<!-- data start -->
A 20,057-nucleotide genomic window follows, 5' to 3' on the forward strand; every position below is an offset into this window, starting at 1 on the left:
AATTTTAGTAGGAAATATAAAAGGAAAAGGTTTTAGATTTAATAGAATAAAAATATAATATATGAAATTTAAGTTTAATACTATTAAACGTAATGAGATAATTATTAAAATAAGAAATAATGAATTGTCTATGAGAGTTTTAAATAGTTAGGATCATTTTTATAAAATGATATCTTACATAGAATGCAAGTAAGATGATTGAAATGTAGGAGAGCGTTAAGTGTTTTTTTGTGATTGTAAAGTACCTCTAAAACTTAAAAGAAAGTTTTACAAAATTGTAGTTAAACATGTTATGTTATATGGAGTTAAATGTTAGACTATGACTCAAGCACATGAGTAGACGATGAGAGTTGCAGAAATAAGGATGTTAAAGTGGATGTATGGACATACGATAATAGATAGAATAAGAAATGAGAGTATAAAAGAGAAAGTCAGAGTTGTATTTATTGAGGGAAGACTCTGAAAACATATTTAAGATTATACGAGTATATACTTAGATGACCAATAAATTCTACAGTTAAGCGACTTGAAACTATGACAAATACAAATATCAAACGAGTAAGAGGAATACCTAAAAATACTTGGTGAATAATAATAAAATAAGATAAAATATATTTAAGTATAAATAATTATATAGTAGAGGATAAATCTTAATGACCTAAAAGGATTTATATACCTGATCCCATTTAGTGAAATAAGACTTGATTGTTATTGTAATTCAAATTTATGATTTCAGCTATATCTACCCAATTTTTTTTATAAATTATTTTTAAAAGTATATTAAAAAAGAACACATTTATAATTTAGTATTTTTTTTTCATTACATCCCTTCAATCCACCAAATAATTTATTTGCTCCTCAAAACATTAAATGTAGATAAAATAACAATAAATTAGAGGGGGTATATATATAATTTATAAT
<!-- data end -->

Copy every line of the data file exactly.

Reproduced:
A 20,057-nucleotide genomic window follows, 5' to 3' on the forward strand; every position below is an offset into this window, starting at 1 on the left:
AATTTTAGTAGGAAATATAAAAGGAAAAGGTTTTAGATTTAATAGAATAAAAATATAATATATGAAATTTAAGTTTAATACTATTAAACGTAATGAGATAATTATTAAAATAAGAAATAATGAATTGTCTATGAGAGTTTTAAATAGTTAGGATCATTTTTATAAAATGATATCTTACATAGAATGCAAGTAAGATGATTGAAATGTAGGAGAGCGTTAAGTGTTTTTTTGTGATTGTAAAGTACCTCTAAAACTTAAAAGAAAGTTTTACAAAATTGTAGTTAAACATGTTATGTTATATGGAGTTAAATGTTAGACTATGACTCAAGCACATGAGTAGACGATGAGAGTTGCAGAAATAAGGATGTTAAAGTGGATGTATGGACATACGATAATAGATAGAATAAGAAATGAGAGTATAAAAGAGAAAGTCAGAGTTGTATTTATTGAGGGAAGACTCTGAAAACATATTTAAGATTATACGAGTATATACTTAGATGACCAATAAATTCTACAGTTAAGCGACTTGAAACTATGACAAATACAAATATCAAACGAGTAAGAGGAATACCTAAAAATACTTGGTGAATAATAATAAAATAAGATAAAATATATTTAAGTATAAATAATTATATAGTAGAGGATAAATCTTAATGACCTAAAAGGATTTATATACCTGATCCCATTTAGTGAAATAAGACTTGATTGTTATTGTAATTCAAATTTATGATTTCAGCTATATCTACCCAATTTTTTTTATAAATTATTTTTAAAAGTATATTAAAAAAGAACACATTTATAATTTAGTATTTTTTTTTCATTACATCCCTTCAATCCACCAAATAATTTATTTGCTCCTCAAAACATTAAATGTAGATAAAATAACAATAAATTAGAGGGGGTATATATATAATTTATAAT